Sale: 350 / Modern Art, June 19. 2009 in Munich Lot 290

 
George Grosz - Spaziergänger

290
George Grosz
Spaziergänger, 1930.
Watercolour
Estimate:
€ 40,000 / $ 44,000
Sold:
€ 42,700 / $ 46.970

(incl. 22% surcharge)
Lot description
Lot: 290
George Grosz
1893 Berlin - 1959 Berlin
Spaziergänger. Um 1930.
Watercolor and pen drawing in brown.
Signed lower right. Titled on verso by a hand other than that of the artist. On firm wove paper by PM Fabriano (with watermark). 60 x 47,7 cm (23,6 x 18,7 in), size of sheet.
The work depicts the artist, his wife and her sister.

This work's authenticity has kindly been confirmed by Mr. Ralph Jentsch, Rome.

PROVENANCE: Private collection Spain.

EXHIBITION: Das wahre Gesicht unserer Zeit, Kunsthalle zu Kiel of the Christian-Albrechts-University, Kiel, 2 May - 27 June 2004.

George Grosz - born as Georg Ehrenfried Groß in Berlin in 1893 - grew up in the Pomeranian town of Stolp and captured views of its architecture in studies as early as 1907/08. After studying for two years at the Royal Art Academy in Dresden, Grosz transferred in 1911 to the Berlin Applied Arts School, where he became a pupil of Emil Orlik’s. The street and café scenes so typical of Grosz made their first appearance in sketchbooks. In 1913 the artist spent some months in Paris. In 1914 and again in 1917 Grosz was conscripted and served briefly but was soon discharged as unfit for active duty. During the war years, literary essays and drawings by Grosz were published in various journals that made Grosz well-known in the art world. In 1919 Grosz, Hausmann and Heartfield organised the first Berlin Dada fair. A Grosz portfolio shown there under the title “Gott mit uns” involved him in a lawsuit for libelling the Reichswehr (because that was the motto inscribed on soldiers’ belt buckles in both world wars). He worked as an illustrator in the 1920s, for, among other publications, Flechtheim’s "Querschnitt" , the satirical Communist weekly "Der Knüppel" and, from 1926 to 1932, the celebrated satirical magazine "Simplicissimus" . Moreover, Grosz collaborated on several new journals. In 1923 Grosz was involved in another law suit for “offending public morals” in his “Ecce Homo” sequence. There was a third lawsuit in 1928, in which Grosz was accused of blasphemy in his “Hintergrund” cycle.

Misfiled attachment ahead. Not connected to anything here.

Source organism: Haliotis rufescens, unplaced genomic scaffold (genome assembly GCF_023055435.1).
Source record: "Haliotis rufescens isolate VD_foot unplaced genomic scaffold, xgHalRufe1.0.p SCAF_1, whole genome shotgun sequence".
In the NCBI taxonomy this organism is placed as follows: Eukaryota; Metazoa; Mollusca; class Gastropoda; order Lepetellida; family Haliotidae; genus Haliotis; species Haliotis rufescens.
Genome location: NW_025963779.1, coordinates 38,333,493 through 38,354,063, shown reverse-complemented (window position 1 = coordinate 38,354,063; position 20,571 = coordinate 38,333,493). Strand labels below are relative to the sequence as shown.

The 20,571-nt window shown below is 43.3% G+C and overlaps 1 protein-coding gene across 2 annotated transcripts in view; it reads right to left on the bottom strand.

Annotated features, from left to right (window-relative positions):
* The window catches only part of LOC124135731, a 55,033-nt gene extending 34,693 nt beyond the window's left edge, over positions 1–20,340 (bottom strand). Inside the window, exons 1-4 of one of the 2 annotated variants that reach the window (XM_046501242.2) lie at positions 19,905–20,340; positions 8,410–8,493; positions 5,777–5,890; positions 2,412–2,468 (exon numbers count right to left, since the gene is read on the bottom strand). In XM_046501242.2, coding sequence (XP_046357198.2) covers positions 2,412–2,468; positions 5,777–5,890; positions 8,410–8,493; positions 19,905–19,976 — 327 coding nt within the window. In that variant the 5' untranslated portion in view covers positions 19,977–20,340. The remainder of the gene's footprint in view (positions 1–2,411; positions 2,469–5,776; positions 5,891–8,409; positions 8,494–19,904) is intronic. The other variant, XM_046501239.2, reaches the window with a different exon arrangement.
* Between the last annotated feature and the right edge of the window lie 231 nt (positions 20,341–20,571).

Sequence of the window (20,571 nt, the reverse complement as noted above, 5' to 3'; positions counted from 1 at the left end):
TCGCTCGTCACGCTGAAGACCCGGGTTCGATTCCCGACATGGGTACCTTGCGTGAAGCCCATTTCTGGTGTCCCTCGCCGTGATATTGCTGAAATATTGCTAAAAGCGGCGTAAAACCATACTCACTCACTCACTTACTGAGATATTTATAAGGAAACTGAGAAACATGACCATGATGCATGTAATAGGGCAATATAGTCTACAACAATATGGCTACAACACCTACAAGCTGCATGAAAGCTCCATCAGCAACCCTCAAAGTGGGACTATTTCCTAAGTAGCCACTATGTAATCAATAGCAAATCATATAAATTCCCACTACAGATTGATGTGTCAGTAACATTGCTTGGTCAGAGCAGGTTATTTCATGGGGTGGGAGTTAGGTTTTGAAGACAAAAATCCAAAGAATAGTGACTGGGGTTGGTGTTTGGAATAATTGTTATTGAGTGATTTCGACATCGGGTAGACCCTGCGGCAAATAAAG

Rendering erotic fantasies in visual terms is an integral part of George Grosz’s work. Bringing off a precarious balancing act between social satire, pornography and sexual libertinage, George Grosz produced a number of works that in some way or other deal with sexual obsessions. Vigorous manhood, which is here displayed proudly and visible to all, flanked by two inviting females has sprung from erotic fantasies of the kind haunting daydreams and not just the artist’s.
In 1932 Grosz was a visiting lecturer at the Art Students League of New York and moved to the US in 1933. He taught at the Art Students League until 1955 but opened an art school of his own on the side. In 1937 two hundred and eighty-five works by Grosz were removed from German museums. Some were shown at the notorious exhibition of “degenerate art”. Grosz was deprived of his German nationality but became a US citizen. He did not return to Berlin until 1959, the year he died. [KD].

In excellent condition, especially in terms of colors. With minor mount staining. With a mounting tape in places of verso, minimally showing through to recto.

EUR: 40.000 - 60.000 DIFF.(19%)
US$: 54.560 - 81.840

290
George Grosz
Spaziergänger, 1930.
Watercolour
Estimate:
€ 40,000 / $ 44,000
Sold:
€ 42,700 / $ 46.970

(incl. 22% surcharge)